It was refreshing to take a pause in the middle of the quarter to reflect upon the topics we had discussed in class. Although the topics (pencil, serendipity, bread, and fungi) seem entirely distinct, taking the time to draw out the facets of each of these concepts made me realize how interwoven they are.
This week as we have now reached the midpoint of the quarter I wanted to create a diagram that could recap the last four weeks with connections that I have made. I decided to draw out four sections for each of the week's main topics and began thinking of things that stood out to me most from each of the weeks. What were the main takeaways that I had been most impacted by?
Drawing out the roadmap of this course came out more chaotic than I thought. I wanted to represent the many assignments and content we have covered in the past five weeks. Starting out from the pencil, I wanted to connect it to trees, which link back to the mycomythology expedition we did last week. Pencils come from trees, which are supported by the mycelial network in the soil. Fungi are also responsible for bread, which we discussed in Week 3, proving to me that everything around us is truly alive.
I am so surprised at how fast this quarter went. Five weeks have passed, and I have five more weeks in undergrad. Then again, I'm surprised at how it has only been five weeks. This class has taught me so much and opened up my mind in ways I can't explain. I would've never thought that I could be capable of making bread and thinking about how connected everything in the world is. This class took simple things in life and put it into such deep perspective. Even a pencil, something I don't use much anymore, has so much meaning behind it and the science on how it functions.
Throughout these 4 weeks, we have covered and learned a wide variety of materials from carbon to bread to mycelium. To visualize everything we have learned, I drew out a diagram of all the things that came into my head while connecting the dots between all the subjects covered in class.
My entire diagram is connected by hexagons representing graphene, which signifies a carbon skeleton that connects everything from living to non-living beings. I started by thinking of our very first lesson on hexagons and the pencil. First, I thought about how a pencil is called a "lead" pencil even though it's made of carbon, not the lead material, and how this misconception carries out through other languages as well.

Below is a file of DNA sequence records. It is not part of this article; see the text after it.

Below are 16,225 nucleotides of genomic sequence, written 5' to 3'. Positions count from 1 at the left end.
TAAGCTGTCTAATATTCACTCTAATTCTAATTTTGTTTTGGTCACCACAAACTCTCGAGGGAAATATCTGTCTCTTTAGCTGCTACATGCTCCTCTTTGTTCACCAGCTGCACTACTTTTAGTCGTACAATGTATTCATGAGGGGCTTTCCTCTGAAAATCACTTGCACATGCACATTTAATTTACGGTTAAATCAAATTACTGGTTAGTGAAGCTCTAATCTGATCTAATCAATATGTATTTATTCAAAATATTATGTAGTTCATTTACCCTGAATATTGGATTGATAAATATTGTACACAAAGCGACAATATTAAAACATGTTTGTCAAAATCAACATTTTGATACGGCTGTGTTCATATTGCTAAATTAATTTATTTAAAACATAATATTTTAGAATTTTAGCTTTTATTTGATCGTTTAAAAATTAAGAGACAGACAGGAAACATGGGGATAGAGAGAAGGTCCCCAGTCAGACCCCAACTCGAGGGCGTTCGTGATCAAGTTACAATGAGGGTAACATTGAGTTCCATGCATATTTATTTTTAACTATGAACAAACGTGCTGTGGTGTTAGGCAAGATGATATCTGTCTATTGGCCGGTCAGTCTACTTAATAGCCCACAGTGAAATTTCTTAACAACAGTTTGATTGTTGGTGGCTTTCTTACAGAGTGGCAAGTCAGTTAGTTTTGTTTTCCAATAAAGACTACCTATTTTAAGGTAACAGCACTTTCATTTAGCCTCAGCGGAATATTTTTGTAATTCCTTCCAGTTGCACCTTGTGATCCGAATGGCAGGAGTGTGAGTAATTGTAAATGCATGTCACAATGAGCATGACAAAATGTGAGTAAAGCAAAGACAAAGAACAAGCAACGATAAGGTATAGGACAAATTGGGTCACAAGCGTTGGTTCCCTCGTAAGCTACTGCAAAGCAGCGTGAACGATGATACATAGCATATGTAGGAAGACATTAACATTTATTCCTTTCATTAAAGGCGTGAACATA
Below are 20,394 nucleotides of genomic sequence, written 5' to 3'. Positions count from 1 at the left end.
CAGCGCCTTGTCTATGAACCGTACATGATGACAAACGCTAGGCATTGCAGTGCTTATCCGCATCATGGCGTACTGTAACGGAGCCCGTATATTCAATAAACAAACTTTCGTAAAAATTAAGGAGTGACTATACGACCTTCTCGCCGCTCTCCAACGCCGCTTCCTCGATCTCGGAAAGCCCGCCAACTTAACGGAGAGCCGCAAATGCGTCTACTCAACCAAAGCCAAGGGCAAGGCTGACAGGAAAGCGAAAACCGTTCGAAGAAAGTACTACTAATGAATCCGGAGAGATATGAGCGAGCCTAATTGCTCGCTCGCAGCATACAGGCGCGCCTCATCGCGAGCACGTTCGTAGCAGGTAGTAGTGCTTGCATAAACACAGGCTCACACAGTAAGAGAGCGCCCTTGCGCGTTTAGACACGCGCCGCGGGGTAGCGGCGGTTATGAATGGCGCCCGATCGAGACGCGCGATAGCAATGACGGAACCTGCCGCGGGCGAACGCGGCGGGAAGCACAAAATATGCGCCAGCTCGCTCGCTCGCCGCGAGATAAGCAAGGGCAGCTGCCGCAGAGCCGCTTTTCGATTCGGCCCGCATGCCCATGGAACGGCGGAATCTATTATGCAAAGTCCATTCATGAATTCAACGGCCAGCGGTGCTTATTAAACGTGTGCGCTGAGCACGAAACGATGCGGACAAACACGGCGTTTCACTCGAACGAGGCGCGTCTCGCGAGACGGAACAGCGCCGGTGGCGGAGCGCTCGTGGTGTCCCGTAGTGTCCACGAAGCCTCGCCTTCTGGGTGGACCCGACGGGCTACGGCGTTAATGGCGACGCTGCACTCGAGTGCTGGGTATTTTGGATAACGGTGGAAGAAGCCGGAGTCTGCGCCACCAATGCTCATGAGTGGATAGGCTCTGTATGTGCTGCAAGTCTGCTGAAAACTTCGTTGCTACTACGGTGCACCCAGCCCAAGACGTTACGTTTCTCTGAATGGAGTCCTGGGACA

For this week's in-class activity, I drew a map representing the major ideas that we had learned this quarter so far. We started off with learning about the unique social and cultural makeup of pencils and even exploring its molecular composition and how this molecular identity could be interpreted and applied to various different things. This led us to our section on Quantum Space, which talked about the uncertainty and serendipity of various aspects of life and experiences, which stressed the idea of interpretation as well as broadening our horizons with free exploration.
After having embarked on a rather remarkable journey through this past half-quarter, some of the most prominent themes that I took note of was the interrelatedness and interconnectedness of many of the topics that we covered so far. Although the topics themselves were very diverse and unique, there were several, key aspects that seemed to be shared amongst them.
Throughout the course of Honors 177, I have always pondered about the vast difference between the topics chosen by the professor. From pencils, bread, connections, to mycology, these are topics that appear distant at first glance. However, upon careful examination, a common theme emerges: Connections and Balance. To further analyze these connections and the overarching them, it was necessary to examine the individual aspects that make the topic whole. My drawing focuses upon drawing both direct and indirect connections between each of these aspects.
The focus of my drawing for this mid-quarter blog post was an eye because in my opinion, throughout the first five weeks of this class, perhaps the most prevalent theme has been contemplating unseen connections between ourselves, society, and the natural world.